• I can’t explain easily how I feel but with you I feel better tweet

  • You complete me tweet

  • You are my soulmate tweet

  • You make me a better person tweet

  • I feel lucky you’re in my life tweet

  • I want to create a great life with you tweet

  • I want you to be The Partner tweet

  • I’m not sure how I really feel tweet

  • You’re the one I’ll always return to but I will have others. tweet

  • You will inherit all my wealth tweet

  • I expect you to take care of me tweet

  • I’m devoted to you tweet

  • You can count on me tweet

  • No one may know you existed but I hope I find you in another life time tweet

  • I love who I am when I am with you tweet

 


 

All of these are forms of love though, like colours, each is different and uniquely beautiful in its honest form. When people express love by saying “I love you” they often mean something very specific and unique to their personality, culture, and context not to mention their perception of the specific relationships, themselves and how they truly feel. And yet by packaging the richness of our true emotional state into this blanket phrase “I love you”, we risk that meaning being lost, misunderstood or being misleading.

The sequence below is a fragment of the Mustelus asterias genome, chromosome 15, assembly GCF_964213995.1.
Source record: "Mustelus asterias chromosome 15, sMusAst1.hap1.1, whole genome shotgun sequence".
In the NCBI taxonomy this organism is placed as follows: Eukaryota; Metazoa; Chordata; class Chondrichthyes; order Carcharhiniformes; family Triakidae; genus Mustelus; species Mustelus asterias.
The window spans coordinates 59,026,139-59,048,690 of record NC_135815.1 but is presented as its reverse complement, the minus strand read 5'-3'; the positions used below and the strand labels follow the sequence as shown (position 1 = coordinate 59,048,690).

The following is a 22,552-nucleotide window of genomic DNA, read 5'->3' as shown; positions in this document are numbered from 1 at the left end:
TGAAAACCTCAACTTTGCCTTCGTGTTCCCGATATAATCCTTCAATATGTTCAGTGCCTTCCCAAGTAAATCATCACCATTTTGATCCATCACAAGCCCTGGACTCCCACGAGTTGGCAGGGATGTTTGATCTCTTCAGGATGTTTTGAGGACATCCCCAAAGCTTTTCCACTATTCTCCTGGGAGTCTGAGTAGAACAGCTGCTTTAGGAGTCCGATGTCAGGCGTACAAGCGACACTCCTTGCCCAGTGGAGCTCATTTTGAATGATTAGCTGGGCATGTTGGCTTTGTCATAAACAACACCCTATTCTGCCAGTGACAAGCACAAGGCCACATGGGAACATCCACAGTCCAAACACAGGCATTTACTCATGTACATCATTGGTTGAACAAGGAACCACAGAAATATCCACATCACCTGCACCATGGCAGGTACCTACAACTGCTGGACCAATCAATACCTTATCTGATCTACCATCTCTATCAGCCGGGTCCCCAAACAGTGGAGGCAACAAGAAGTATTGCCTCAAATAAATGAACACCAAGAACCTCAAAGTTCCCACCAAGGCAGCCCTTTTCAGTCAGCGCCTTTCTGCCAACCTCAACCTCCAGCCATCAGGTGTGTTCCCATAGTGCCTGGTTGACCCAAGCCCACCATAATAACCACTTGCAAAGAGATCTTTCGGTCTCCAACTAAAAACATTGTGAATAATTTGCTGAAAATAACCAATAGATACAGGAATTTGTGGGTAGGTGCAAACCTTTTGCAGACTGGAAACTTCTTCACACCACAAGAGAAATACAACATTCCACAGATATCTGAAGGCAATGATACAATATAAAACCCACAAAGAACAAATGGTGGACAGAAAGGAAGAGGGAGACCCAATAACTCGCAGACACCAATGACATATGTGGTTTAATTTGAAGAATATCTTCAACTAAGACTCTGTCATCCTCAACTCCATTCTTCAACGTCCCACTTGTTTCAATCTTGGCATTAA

Most of us can navigate the grey zones and distinguish that “I love you” said to our good friend does not mean “I want to sleep with you” though it is possible that it does. As we get more and more reductionist within our culture, happily chopping peoples names into single letter initial and truncating many other words and phrases into acronyms and syllables that require schooling, I wonder if we may do better by being more wordy when it comes to conveying our feelings and emotions. After all, our relationships and loves concern and touch other people’s psyches and lives in very profound ways. They have the potential to cause anything from delight, inspiration and happiness to sorrow, regret, depression and even suicide.